An effective Life Care Plan should include documents like Powers of Attorney (for health and finances), advanced directives for end of life medical issues, etc. It should also address questions such as how will you pay for long-term care, how do you want care decisions to be made, and do you want to stay at home if at all possible?

3. Set up structures to protect yourself.

With the help of an experienced elder law attorney, you should anticipate future issues and how you want them handled. (For instance, if you don’t have kids, consider a professional helper such as an attorney, CPA or bank to handle your finances.)

4. Be open to changing your living arrangements.

If you’re willing to alter your living arrangements earlier on, then you’ll be able to make changes on your own terms, deciding what’s most important to you. If you wait until crisis strikes, others may have to dictate where you go, or your medical issues may dictate where you have to live.

If you start to become isolated in your house, having difficulty taking medicine or eating properly, there needs to be a fail-safe in place so that you don’t suffer and linger too long in the house on your own.

5. Create a plan with ongoing maintenance.

In the last few decades of life things can change rapidly. That’s why a plan with ongoing maintenance is especially helpful. Crafting a flexible plan, through an attorney you trust, insures that adjustments can be made as circumstances change.

6. Gather a list of contacts who can help you.

Identify what tasks you need help with (cooking, cleaning, yard work, etc.) and then match the tasks with people (friends, neighbors, nieces, nephews, church members) who might be able to help you with those specific jobs.

7. Find local resources to help.

There are several good resources that can help seniors, or their distant children, get the help they need.

Illinois Department on Aging     1-800-252-8966

Area Agency on Aging     1-800-252-8966    (Here’s a more detailed listing for Sangamon County)

Senior Services of Central Illinois     217-528-4035

Aging is not something any of us wants to think about, but by thinking and planning ahead, you can save yourself a lot of grief, stress, dignity and money.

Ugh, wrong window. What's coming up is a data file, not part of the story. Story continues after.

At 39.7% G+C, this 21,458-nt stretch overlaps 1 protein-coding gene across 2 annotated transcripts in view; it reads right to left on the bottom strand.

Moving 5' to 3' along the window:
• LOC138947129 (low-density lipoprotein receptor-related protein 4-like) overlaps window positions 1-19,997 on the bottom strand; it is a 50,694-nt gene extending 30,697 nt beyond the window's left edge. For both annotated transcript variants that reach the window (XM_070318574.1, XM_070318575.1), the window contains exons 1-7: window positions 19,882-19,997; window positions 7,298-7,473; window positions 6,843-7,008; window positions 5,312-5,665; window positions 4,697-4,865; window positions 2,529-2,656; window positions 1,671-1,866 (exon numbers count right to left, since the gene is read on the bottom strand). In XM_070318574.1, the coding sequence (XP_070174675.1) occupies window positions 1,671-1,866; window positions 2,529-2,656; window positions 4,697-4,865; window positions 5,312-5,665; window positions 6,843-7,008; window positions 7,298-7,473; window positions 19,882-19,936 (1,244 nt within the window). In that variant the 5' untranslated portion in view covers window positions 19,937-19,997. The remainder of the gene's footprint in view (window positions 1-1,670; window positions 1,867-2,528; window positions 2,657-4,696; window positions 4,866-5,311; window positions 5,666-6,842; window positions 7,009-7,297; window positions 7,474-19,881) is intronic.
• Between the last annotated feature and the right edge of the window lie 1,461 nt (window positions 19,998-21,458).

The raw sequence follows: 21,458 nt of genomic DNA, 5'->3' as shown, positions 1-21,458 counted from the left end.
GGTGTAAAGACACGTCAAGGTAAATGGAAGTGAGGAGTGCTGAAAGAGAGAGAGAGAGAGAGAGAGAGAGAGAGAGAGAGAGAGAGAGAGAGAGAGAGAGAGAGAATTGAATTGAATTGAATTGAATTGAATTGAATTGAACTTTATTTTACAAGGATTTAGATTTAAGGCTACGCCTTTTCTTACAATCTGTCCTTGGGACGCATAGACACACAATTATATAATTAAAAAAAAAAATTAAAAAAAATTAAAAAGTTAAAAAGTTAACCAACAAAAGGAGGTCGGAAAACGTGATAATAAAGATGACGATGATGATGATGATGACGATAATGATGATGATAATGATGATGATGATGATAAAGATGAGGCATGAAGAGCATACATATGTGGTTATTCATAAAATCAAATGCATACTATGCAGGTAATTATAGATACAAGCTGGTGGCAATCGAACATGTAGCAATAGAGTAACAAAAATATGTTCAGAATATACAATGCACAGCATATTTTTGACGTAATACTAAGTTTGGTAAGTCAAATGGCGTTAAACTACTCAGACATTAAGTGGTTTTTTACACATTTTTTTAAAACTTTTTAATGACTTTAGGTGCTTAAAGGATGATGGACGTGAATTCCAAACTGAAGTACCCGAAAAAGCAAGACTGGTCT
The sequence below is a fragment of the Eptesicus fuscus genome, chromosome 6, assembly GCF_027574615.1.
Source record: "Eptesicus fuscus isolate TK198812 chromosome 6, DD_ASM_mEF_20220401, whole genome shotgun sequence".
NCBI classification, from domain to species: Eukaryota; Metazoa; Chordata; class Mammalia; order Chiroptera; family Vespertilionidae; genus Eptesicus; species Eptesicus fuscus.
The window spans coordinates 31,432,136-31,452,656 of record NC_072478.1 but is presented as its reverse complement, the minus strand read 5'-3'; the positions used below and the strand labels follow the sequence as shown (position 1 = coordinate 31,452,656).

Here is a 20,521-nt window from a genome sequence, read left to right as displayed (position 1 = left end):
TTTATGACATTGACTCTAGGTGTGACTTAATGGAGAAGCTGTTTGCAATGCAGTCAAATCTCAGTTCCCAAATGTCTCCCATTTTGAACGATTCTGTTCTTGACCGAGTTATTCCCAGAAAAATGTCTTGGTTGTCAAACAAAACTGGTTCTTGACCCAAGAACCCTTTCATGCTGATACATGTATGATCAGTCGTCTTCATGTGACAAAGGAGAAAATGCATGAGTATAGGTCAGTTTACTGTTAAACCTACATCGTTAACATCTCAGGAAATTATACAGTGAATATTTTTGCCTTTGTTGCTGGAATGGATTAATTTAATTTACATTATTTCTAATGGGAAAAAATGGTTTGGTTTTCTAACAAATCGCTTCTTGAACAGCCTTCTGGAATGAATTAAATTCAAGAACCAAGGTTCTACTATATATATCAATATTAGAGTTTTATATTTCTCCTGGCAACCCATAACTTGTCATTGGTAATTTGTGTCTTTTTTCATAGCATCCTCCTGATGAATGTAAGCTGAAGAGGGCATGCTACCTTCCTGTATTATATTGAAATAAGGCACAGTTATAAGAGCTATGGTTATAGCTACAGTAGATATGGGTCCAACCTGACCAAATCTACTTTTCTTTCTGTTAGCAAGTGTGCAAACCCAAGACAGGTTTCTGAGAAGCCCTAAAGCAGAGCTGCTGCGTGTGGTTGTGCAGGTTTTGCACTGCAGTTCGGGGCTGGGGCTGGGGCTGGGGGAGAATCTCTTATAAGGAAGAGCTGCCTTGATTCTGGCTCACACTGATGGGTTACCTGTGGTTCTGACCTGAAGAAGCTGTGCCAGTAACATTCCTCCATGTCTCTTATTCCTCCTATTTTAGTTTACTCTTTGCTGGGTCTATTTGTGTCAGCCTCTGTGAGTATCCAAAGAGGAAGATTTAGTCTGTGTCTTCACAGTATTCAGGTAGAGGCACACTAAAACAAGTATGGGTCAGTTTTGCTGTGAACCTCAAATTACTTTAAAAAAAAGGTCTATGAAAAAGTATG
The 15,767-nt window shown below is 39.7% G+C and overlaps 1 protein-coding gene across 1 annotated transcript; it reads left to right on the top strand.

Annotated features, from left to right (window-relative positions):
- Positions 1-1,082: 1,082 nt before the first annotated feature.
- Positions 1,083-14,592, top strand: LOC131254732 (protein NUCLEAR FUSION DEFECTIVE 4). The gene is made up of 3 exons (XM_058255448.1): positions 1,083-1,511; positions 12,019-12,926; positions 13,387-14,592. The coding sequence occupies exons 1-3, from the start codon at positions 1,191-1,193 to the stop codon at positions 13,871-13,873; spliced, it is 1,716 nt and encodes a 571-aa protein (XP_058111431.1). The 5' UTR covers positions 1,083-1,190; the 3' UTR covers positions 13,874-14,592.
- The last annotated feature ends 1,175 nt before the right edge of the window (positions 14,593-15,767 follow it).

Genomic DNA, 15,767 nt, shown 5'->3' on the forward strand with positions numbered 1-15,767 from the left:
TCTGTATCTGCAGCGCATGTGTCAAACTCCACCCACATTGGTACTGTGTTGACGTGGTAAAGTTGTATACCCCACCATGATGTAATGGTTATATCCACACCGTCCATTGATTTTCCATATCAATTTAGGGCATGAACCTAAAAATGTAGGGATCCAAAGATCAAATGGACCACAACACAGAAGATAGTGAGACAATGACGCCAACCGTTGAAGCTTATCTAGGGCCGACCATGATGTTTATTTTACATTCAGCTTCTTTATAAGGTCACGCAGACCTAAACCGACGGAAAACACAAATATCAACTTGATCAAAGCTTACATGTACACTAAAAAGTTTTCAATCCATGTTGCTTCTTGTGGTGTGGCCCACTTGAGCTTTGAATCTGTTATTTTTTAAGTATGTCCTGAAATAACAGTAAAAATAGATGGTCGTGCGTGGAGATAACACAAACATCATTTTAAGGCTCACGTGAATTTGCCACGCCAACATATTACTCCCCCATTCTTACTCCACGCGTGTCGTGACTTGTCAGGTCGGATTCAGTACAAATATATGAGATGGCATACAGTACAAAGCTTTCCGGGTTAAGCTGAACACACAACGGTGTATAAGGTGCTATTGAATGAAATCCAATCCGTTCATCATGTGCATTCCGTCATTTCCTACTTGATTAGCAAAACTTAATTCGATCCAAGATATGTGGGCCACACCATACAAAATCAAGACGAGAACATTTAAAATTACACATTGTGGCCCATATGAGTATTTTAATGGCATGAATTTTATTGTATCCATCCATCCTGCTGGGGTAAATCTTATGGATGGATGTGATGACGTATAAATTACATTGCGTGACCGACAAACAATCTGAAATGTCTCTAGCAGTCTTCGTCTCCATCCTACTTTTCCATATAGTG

If you are facing the prospect of aging alone and are concerned that you don’t have an adequate plan in place, don’t hesitate to give us a call at 217-726-9200. We are always happy to help in anyway that we can!

4 Challenges of Aging Alone

There’s a growing segment of people who are aging without the help of their adult children (either because they don’t have children or because their children live far away). Read on to learn more about the challenges this group faces.

People are living longer than ever before in history. People are having less children. And those children often live out of town or in other states. Because of all these factors, 1 in 4 Americans over the age of 65 are at risk of becoming “elder orphans.”

Many don’t like this term. “I’ve lived just fine on my own nearly all my life!” However, it is a quick and clear way to describe a growing number of people who are getting older without the immediate support of close family. And it is a HUGE challenge – one our firm is seeing more and more often.

4 Challenges of Aging Alone

It used to be that a will was an adequate estate plan for most people, but a will only works after a person’s death. A will cannot help with the challenges that present themselves when a person is in their 70’s and 80’s. And if that person does not have children, or has children halfway across the country, then the challenges of the last two decades of life can make things even harder.

So what are 4 important things to consider if you find yourself in this situation?

1. Who’s gonna be in charge?

Of course, you would like the answer to be yourself, but what happens if you have a stroke, start to experience the signs of dementia or develop cancer? When the time comes (and it will come for the vast majority of people), who will pay your bills for you? Who will help get you to doctor visits or treatments? Who will help you get groceries or cook? Read about choosing good helpers here.

2. Who will even know if you need help?

Oftentimes, we don’t recognize the need for help in our own lives. More often than not, at our firm, it is the adult children who notice that their parents need help. It is nearly impossible to notice a slow decline in your own life without someone else’s perspective.

3. What if you get help from all the wrong places?

Sadly, there are more ways to scam seniors than ever before. Dishonest caregivers have always been able to steal money, change the will, etc. but now there are mail order scams, and tech scams on iPads or via email. It is really hard to know who to trust (read about 7 Types of Helpers to Watch Out For here), which brings us to the next challenge…

4. What if you reject good advice because you don’t know who to trust?

While it is really hard to know who to trust, there are still some really good, honest people out there who are passionate about helping seniors. We work with these types of advisors everyday. They are out there, but if you’re on your own, how will you know if you can trust them?

Aging is not something any of us wants to think about, but by thinking and planning ahead, you can save yourself a lot of grief, stress, dignity and money.

If you are facing the prospect of aging alone and are concerned that you don’t have an adequate plan in place, don’t hesitate to give us a call at 217-726-9200. We are always happy to help in anyway that we can!